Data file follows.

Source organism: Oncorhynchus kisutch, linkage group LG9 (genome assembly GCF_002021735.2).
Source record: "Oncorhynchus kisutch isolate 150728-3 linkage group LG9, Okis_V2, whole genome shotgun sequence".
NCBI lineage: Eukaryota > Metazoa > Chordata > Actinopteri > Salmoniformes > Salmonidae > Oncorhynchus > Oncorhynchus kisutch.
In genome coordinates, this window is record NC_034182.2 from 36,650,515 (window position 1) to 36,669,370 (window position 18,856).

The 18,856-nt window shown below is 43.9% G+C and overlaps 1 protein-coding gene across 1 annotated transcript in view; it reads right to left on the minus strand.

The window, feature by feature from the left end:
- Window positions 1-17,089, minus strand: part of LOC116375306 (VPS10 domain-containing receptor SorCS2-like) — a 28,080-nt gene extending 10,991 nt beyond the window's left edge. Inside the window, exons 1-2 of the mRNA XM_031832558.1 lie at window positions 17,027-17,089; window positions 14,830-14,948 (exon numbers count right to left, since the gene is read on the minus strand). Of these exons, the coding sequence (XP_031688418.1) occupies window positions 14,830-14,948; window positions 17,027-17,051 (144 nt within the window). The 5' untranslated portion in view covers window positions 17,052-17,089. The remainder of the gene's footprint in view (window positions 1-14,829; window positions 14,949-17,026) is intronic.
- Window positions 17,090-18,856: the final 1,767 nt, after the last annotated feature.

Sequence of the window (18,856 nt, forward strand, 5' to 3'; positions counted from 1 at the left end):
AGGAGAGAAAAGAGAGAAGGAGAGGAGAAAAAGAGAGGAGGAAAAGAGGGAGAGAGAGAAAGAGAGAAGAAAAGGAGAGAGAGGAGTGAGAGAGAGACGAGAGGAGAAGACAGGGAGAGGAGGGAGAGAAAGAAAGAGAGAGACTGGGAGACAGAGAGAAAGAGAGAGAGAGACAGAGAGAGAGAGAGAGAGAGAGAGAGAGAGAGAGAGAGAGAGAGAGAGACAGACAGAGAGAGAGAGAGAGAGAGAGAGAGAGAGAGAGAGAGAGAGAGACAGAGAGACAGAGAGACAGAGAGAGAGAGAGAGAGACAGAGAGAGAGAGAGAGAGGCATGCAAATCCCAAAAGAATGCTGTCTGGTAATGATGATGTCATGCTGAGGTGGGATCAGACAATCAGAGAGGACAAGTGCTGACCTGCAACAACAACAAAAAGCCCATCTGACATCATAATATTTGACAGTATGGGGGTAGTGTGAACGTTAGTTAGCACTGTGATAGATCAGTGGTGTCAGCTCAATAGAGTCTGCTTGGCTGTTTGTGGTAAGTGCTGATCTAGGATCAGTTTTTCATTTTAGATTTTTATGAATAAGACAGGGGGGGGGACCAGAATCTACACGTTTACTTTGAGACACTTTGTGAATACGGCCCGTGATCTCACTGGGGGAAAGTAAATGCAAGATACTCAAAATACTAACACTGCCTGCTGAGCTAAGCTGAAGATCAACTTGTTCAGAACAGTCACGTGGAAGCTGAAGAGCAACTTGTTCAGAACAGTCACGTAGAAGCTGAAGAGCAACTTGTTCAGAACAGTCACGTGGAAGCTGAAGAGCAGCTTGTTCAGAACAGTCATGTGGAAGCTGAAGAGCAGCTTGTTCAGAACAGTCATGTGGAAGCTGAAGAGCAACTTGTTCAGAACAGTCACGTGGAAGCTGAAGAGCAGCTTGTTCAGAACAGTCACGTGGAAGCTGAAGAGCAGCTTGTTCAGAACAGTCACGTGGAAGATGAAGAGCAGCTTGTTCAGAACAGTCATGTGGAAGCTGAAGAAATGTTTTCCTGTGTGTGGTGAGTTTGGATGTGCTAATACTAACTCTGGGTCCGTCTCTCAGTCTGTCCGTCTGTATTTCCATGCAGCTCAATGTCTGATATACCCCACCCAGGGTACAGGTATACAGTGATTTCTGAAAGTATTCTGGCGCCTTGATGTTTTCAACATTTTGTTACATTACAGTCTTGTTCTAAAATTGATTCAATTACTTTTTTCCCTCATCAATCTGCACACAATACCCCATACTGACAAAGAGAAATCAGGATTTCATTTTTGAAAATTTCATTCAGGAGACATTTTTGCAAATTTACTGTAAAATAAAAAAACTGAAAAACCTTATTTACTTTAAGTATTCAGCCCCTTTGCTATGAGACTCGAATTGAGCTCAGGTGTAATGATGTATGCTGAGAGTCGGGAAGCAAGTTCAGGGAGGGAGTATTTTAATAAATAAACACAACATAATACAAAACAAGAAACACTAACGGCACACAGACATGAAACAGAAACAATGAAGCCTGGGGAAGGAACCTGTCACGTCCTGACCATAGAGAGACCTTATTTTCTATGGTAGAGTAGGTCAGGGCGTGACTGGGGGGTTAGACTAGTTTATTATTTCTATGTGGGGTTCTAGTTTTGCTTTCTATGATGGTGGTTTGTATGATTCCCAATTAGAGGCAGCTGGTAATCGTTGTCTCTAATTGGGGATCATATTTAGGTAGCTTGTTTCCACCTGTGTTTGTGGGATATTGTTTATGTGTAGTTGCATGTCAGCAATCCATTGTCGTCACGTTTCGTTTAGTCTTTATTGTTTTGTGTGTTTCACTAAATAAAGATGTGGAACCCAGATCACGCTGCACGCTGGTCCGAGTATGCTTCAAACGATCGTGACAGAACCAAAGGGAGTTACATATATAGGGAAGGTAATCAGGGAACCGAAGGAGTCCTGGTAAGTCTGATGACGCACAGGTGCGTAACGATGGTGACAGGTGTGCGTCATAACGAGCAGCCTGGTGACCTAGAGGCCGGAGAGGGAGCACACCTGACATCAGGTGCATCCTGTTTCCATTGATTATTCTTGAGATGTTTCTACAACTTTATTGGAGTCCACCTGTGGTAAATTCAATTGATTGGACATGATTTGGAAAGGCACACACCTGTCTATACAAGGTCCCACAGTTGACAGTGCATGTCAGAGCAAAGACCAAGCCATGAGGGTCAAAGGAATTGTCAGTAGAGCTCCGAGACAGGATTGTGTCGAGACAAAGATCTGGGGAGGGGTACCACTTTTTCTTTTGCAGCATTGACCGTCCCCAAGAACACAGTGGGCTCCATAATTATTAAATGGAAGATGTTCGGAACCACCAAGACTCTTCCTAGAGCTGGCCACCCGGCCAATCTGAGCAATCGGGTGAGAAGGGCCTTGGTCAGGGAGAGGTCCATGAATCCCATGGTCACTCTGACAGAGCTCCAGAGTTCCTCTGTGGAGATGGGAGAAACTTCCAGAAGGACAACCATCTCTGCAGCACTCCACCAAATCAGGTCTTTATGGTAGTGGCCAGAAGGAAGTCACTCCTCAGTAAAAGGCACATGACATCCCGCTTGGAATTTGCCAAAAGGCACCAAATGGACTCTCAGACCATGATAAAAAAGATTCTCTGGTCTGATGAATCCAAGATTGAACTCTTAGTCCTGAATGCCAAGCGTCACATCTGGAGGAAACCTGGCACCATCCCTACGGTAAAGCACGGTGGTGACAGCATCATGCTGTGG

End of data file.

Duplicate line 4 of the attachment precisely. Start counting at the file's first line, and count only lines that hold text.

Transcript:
In genome coordinates, this window is record NC_034182.2 from 36,650,515 (window position 1) to 36,669,370 (window position 18,856).